The purpose of our pool inspection is not only to make sure the system is functional, but to ensure that your pool is safe to swim in. The risk associated with swimming pools is that of electric shock.
The Consumer Product Safety Commission reports that since 1990 there have been 60 electrocutions and nearly 50 serious electrical shocks involving electrical hazards in and around swimming pools.
The risk associated with swimming pools is that of electric shock, due to a reduction of body resistance because a person is wet, and also the possibility that a person is in contact with earth potential.
Too many people (most of them children) are getting killed in swimming pools. Having laws and Code rules is important, but if they are not respected and followed, they will not keep your pool safe. The answer lies in understanding and knowing how to recognize and fix the hazardous wiring errors and ground faults that exist in older pools, and even in newer installations.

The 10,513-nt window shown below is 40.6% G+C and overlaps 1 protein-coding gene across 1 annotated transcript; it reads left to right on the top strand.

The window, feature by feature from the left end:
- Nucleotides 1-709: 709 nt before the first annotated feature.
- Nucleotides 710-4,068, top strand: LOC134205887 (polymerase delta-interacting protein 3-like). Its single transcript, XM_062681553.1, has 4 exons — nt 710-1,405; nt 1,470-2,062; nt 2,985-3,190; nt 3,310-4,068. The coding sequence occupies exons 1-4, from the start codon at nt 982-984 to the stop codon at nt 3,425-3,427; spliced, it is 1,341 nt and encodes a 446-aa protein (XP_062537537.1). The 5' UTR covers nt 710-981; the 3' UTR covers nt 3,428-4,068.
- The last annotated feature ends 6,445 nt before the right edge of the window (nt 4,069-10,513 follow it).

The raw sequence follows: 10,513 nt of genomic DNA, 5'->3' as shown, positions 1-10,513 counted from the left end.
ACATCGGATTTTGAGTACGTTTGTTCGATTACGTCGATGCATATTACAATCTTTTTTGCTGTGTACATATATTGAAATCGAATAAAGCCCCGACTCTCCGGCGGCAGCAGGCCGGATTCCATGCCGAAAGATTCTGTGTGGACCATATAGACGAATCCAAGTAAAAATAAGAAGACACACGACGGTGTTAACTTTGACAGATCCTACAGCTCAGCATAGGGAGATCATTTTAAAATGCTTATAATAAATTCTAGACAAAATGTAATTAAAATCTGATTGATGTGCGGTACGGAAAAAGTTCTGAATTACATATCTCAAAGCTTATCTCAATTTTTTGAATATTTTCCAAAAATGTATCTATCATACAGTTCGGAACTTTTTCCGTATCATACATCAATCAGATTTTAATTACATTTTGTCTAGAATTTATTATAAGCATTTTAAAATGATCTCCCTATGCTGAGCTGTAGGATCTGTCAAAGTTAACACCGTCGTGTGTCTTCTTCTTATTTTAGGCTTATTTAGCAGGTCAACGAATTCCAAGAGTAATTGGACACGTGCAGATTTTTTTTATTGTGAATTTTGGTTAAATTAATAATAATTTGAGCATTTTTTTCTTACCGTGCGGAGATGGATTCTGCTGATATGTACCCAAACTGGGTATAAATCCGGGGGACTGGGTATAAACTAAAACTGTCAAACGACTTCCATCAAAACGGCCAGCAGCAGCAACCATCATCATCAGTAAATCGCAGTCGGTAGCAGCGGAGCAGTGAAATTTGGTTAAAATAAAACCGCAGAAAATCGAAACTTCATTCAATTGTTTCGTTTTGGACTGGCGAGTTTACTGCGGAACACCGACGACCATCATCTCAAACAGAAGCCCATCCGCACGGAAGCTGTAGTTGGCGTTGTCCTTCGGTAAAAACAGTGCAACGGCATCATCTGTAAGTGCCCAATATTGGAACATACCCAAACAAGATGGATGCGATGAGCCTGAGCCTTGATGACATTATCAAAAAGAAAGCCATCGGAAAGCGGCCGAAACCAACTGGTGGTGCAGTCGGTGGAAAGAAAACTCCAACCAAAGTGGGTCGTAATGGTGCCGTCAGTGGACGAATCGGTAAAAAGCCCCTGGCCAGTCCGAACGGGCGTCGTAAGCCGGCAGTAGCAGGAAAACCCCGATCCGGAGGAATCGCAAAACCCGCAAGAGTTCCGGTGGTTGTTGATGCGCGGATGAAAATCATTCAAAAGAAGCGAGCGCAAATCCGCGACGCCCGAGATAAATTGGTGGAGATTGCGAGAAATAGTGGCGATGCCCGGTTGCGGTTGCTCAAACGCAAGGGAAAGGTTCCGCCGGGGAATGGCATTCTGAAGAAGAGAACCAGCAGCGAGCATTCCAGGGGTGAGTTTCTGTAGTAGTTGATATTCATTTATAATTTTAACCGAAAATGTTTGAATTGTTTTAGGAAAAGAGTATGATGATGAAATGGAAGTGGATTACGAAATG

Before you consider jumping into your new pool without having it inspected, please ensure that you understand electrical fundamentals, grounding versus bonding, NEC requirements related to swimming pool bonding, Neutral-to-Earth (NEV) voltage related to utility wiring, and how to troubleshoot to ensure your swimming pool is properly bonded.
A REVIEW OF THE FOLLOWING:
•Verify the pool is properly wired in compliance with the NEC as it relates to bonding
•Lighting, Receptacles and Equipment
•Filter Circulation Pump
•Pool Sweep Pump
•Time Clock for Circulation Pump or Sweep Pump
•Visible Plumbing System
•Deck and Deck Drains
•Level of Pool - length and width wise
•Spa or Hot Tub
•Pool Light with Ground Fault Circuit Interrupter (GFCI)
•Automatic Cleaning System
•Visible Water Condition
•Slide - if applicable
•Waterfall / Fountain - if applicable
•Jump / Diving Board - if applicable
•Ladder or Grab Rail - if applicable
•Visible Signs of Leaks in Circulation System